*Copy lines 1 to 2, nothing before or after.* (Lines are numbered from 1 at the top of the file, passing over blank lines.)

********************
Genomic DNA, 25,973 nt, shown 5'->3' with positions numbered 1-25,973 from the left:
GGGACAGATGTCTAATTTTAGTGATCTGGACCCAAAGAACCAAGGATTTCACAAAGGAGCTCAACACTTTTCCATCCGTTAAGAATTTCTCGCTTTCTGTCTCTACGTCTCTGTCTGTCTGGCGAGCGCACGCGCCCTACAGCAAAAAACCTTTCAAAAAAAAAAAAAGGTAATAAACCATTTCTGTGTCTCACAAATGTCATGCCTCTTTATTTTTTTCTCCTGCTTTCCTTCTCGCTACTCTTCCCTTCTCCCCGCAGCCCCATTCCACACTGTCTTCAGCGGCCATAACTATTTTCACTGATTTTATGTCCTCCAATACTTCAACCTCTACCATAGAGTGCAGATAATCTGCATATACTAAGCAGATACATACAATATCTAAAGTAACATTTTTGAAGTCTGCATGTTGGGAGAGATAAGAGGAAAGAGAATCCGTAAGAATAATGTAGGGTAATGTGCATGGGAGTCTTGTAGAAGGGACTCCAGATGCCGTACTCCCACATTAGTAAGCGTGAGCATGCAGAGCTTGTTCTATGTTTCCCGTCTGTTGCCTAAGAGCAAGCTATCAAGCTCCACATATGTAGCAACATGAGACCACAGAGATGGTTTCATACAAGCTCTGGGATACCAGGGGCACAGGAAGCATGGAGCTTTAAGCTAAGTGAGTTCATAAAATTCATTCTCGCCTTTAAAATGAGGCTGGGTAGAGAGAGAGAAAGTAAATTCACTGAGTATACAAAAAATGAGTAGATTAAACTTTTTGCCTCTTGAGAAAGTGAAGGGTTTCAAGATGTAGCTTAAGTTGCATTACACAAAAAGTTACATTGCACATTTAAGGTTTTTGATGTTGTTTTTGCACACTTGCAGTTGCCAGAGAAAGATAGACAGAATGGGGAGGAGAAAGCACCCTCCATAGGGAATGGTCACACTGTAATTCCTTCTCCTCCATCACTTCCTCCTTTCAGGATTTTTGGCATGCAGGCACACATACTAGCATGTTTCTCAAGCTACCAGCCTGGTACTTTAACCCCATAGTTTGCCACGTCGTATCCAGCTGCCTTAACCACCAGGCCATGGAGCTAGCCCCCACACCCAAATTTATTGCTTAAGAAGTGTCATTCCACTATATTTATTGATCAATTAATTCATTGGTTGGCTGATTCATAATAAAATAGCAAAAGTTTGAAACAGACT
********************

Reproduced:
Genomic DNA, 25,973 nt, shown 5'->3' with positions numbered 1-25,973 from the left:
GGGACAGATGTCTAATTTTAGTGATCTGGACCCAAAGAACCAAGGATTTCACAAAGGAGCTCAACACTTTTCCATCCGTTAAGAATTTCTCGCTTTCTGTCTCTACGTCTCTGTCTGTCTGGCGAGCGCACGCGCCCTACAGCAAAAAACCTTTCAAAAAAAAAAAAAGGTAATAAACCATTTCTGTGTCTCACAAATGTCATGCCTCTTTATTTTTTTCTCCTGCTTTCCTTCTCGCTACTCTTCCCTTCTCCCCGCAGCCCCATTCCACACTGTCTTCAGCGGCCATAACTATTTTCACTGATTTTATGTCCTCCAATACTTCAACCTCTACCATAGAGTGCAGATAATCTGCATATACTAAGCAGATACATACAATATCTAAAGTAACATTTTTGAAGTCTGCATGTTGGGAGAGATAAGAGGAAAGAGAATCCGTAAGAATAATGTAGGGTAATGTGCATGGGAGTCTTGTAGAAGGGACTCCAGATGCCGTACTCCCACATTAGTAAGCGTGAGCATGCAGAGCTTGTTCTATGTTTCCCGTCTGTTGCCTAAGAGCAAGCTATCAAGCTCCACATATGTAGCAACATGAGACCACAGAGATGGTTTCATACAAGCTCTGGGATACCAGGGGCACAGGAAGCATGGAGCTTTAAGCTAAGTGAGTTCATAAAATTCATTCTCGCCTTTAAAATGAGGCTGGGTAGAGAGAGAGAAAGTAAATTCACTGAGTATACAAAAAATGAGTAGATTAAACTTTTTGCCTCTTGAGAAAGTGAAGGGTTTCAAGATGTAGCTTAAGTTGCATTACACAAAAAGTTACATTGCACATTTAAGGTTTTTGATGTTGTTTTTGCACACTTGCAGTTGCCAGAGAAAGATAGACAGAATGGGGAGGAGAAAGCACCCTCCATAGGGAATGGTCACACTGTAATTCCTTCTCCTCCATCACTTCCTCCTTTCAGGATTTTTGGCATGCAGGCACACATACTAGCATGTTTCTCAAGCTACCAGCCTGGTACTTTAACCCCATAGTTTGCCACGTCGTATCCAGCTGCCTTAACCACCAGGCCATGGAGCTAGCCCCCACACCCAAATTTATTGCTTAAGAAGTGTCATTCCACTATATTTATTGATCAATTAATTCATTGGTTGGCTGATTCATAATAAAATAGCAAAAGTTTGAAACAGACT